Looking Back at Laidley Field
Charleston’s East End has been home to Laidley Field since 1919. James Madison Laidley was a lawyer and salt maker who served in the Virginia Legislature. One of his ten children, son George Laidley, became an educator and superintendent of schools in Charleston. Laidley Field was named in his honor.
The original field had wooden bleachers that rose 12 feet high with ten rows of seating. Sections of seating could be moved as needed by a team of horses. The first football game was played there on November 8, 1919, featuring WVU and a tiny school, Centre College of Kentucky. From 1895 through 1949, WVU played a game almost annually in Charleston. The WVU-Centre matchup was a day-long event. The WVU band paraded through the streets of the city, ending on the field. At half-time, the band played, and the fans gathered on the field in a snake dance while the band played ‘Hail, Hail, the Gang’s All Here.’
The game drew a record crowd of over 5,000 fans. Centre College, with a student enrollment of only 203 students, made a mark for themselves that day by defeating WVU 14-6. Incredibly, Centre College went on to finish in the top 5 teams in the nation that year, alongside Harvard, Illinois, Notre Dame, and Texas A&M.
On November 10, 1923, tragedy befell Laidley Field. WVU was playing Washington and Lee, and with 960 fans in one section of the south stands, the spectators had several seconds of warning sounds of wood cracking and splintering before the wooden stands collapsed to the ground. Sixty persons were injured, and 25 of those were rushed to area hospitals. A fence to the field was laid down to allow ambulances and other vehicles pressed into transport service access to the injured. After a pause, the game resumed even as the wounded were tended to on the sidelines. The most severe injuries were broken bones.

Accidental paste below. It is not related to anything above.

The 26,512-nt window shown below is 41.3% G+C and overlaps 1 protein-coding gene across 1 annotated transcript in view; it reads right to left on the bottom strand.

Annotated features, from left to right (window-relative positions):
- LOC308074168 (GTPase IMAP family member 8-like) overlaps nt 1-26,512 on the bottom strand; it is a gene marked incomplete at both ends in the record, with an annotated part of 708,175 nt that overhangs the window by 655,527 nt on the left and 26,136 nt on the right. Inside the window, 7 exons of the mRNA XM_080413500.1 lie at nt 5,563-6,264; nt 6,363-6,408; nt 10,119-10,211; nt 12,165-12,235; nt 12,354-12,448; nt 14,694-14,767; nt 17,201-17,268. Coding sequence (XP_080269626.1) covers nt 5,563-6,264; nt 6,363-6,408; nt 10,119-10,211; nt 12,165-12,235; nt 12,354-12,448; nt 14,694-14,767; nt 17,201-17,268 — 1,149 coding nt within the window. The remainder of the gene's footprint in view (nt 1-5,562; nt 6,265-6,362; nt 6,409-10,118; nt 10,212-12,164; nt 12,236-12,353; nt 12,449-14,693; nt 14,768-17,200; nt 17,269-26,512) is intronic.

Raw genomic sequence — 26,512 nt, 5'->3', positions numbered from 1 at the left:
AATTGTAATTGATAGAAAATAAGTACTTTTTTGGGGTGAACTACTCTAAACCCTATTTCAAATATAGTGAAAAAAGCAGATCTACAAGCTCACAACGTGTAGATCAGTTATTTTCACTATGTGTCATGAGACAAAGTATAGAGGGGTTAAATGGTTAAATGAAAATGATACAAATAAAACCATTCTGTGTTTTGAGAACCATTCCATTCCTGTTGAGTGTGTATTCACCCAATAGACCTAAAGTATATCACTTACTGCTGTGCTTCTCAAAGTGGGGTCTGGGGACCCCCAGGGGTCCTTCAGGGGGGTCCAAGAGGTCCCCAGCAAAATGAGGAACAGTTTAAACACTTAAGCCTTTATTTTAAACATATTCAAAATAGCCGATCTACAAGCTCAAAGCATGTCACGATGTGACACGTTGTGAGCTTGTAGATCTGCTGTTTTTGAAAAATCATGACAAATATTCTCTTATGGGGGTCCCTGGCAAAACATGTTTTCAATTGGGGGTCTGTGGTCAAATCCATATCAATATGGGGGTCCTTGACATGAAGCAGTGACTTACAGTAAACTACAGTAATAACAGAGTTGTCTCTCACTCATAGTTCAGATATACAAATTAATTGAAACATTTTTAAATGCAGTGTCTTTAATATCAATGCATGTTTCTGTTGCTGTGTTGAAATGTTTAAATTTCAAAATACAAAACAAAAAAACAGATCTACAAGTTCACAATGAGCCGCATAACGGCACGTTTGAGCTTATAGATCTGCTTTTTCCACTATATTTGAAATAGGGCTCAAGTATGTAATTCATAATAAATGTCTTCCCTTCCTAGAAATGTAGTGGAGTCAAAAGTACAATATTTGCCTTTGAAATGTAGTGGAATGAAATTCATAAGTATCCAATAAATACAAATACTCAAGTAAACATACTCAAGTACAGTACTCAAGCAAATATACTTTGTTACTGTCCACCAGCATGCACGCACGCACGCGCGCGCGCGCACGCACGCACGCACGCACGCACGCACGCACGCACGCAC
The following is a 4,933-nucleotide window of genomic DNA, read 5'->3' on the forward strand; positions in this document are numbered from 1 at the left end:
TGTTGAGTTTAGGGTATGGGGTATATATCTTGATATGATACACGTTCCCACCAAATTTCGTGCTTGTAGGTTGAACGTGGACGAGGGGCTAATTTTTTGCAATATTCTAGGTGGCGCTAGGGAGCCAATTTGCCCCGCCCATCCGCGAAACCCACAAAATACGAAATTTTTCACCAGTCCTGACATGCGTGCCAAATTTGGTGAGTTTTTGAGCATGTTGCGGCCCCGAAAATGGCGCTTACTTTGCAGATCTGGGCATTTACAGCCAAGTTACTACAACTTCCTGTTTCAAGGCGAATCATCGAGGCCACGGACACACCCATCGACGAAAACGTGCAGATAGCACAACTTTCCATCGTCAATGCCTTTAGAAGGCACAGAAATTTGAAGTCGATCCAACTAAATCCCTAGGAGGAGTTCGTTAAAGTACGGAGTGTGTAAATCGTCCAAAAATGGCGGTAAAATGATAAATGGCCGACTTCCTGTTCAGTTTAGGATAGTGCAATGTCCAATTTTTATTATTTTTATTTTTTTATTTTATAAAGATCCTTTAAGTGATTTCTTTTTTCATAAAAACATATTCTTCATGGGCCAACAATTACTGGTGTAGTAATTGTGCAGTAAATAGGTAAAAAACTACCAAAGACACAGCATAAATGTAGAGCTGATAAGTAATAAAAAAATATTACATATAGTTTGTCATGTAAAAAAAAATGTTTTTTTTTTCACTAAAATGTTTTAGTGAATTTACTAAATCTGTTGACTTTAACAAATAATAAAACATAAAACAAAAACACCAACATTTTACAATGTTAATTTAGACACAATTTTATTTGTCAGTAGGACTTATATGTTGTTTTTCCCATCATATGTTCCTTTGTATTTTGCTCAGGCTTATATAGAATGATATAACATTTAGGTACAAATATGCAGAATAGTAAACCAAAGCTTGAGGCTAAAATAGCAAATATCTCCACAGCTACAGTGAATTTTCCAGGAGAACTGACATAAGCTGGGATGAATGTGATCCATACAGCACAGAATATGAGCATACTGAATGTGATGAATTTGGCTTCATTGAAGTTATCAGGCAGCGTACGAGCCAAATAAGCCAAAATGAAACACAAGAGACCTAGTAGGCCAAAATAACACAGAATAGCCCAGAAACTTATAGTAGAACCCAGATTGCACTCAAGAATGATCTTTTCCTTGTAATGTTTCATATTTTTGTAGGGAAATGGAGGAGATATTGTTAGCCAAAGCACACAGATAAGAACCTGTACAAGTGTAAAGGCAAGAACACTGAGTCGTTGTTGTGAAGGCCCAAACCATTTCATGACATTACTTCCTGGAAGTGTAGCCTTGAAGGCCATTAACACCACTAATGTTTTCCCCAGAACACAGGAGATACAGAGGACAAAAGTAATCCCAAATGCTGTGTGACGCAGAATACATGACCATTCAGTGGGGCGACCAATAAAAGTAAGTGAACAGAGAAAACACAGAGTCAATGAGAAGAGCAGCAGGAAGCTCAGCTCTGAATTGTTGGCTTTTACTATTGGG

October of 1924 saw the dedication of new concrete stands in the stadium. The new stands increased the crowd capacity to 14,000. Many people with no inclination to attend a sporting event have been to Laidley Field. From 1947 until the present, the field has been the home to the Kanawha County Majorette and Band Festival. Sponsored by the Charleston Daily Mail, and now the Gazette-Mail, the festival draws thousands of fans every fall to see area bands, majorette corps, and twirlers perform.
In 1979, the facility was rebuilt. Owned by the Board of Education, it was home to many area high school and junior high school sports teams. In 2003, due to dwindling funds for the upkeep of the stadium, the Board entered into a joint venture with the University of Charleston. The university invested over $1.5 million to replace turf, add a skybox and locker room, and make other improvements. In return, they received field access for their sports and naming rights. Now called the University of Charleston/Laidley Field, it is an 18,500-capacity stadium.
In addition to UC sporting events, the stadium hosts state track and field championship, multiple high school playoff games, the Majorette and Band Festival, and other activities.
Many notable athletes have played at Laidley Field over the years. These include Frank Criniti (Notre Dame), Dennis Harrah (Miami FL and the L.A. Rams), Billy Williams (Kentucky), and others.
Next month, Looking Back remembers
Stonewall Jackson High School.
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Squires’ new book Look Back at Charleston is a compilation of 24 essays and color photos from her column and is available on Amazon. Visit www.mlynne.com.
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